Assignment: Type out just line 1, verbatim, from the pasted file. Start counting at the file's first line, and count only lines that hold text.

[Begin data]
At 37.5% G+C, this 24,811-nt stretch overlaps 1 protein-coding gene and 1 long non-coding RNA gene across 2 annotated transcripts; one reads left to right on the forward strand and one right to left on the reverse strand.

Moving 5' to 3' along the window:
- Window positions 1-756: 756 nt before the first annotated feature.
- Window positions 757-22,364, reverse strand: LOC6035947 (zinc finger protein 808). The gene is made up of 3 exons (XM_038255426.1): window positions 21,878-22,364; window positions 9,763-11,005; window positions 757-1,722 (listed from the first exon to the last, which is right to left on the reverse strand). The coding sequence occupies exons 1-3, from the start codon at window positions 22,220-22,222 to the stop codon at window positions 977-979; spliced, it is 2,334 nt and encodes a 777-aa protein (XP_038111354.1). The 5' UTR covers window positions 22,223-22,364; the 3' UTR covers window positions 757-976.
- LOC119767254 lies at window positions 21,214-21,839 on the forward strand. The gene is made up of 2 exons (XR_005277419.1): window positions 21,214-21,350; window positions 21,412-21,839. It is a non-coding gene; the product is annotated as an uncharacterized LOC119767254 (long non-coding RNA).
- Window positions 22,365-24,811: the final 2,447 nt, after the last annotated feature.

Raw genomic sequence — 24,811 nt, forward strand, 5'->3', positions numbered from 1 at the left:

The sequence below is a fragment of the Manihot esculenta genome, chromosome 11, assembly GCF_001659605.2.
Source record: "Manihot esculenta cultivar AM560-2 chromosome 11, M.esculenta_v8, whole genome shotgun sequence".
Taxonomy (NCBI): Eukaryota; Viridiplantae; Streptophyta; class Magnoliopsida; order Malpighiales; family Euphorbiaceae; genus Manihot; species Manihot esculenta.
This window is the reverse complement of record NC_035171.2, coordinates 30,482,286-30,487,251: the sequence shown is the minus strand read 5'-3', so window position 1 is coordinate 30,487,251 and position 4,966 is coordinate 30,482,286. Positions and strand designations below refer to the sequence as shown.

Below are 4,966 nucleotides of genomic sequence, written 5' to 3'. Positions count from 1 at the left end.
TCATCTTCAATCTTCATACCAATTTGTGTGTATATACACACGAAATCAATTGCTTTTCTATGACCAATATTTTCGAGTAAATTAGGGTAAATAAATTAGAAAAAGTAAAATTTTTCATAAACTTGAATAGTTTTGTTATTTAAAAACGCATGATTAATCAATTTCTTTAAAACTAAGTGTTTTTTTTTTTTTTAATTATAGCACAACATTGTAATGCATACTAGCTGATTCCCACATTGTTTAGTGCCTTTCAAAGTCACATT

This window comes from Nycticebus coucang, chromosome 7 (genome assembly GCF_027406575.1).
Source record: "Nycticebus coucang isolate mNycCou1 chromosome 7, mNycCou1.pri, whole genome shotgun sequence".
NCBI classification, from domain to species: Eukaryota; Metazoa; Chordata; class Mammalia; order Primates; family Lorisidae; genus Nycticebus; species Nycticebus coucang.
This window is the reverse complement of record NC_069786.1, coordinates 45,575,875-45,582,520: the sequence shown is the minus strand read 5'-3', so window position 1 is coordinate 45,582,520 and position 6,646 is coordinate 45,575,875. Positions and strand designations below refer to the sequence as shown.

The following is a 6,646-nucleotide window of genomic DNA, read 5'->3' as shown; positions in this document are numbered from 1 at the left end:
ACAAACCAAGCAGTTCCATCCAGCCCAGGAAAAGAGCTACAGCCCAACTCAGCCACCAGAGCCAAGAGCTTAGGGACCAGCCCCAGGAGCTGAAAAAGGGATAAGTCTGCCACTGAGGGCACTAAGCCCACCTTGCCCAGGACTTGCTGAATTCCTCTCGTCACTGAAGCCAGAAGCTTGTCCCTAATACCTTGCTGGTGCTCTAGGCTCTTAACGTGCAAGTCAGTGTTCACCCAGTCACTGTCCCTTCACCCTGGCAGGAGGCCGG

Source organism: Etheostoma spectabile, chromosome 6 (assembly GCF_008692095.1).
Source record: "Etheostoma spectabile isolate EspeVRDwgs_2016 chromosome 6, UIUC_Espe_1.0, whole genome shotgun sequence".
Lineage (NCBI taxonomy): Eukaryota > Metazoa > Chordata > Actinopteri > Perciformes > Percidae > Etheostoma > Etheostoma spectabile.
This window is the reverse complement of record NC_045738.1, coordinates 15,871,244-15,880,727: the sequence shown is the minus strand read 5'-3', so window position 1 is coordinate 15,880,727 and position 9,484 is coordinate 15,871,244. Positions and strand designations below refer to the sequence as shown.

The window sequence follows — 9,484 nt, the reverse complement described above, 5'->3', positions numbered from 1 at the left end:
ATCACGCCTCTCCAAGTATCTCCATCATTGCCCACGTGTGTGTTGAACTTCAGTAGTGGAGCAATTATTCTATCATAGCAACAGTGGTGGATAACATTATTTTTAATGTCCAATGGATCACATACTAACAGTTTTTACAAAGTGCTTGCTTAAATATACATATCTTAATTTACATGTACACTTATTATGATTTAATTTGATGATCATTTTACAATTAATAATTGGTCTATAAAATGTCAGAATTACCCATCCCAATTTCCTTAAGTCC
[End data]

At 37.5% G+C, this 24,811-nt stretch overlaps 1 protein-coding gene and 1 long non-coding RNA gene across 2 annotated transcripts; one reads left to right on the forward strand and one right to left on the reverse strand.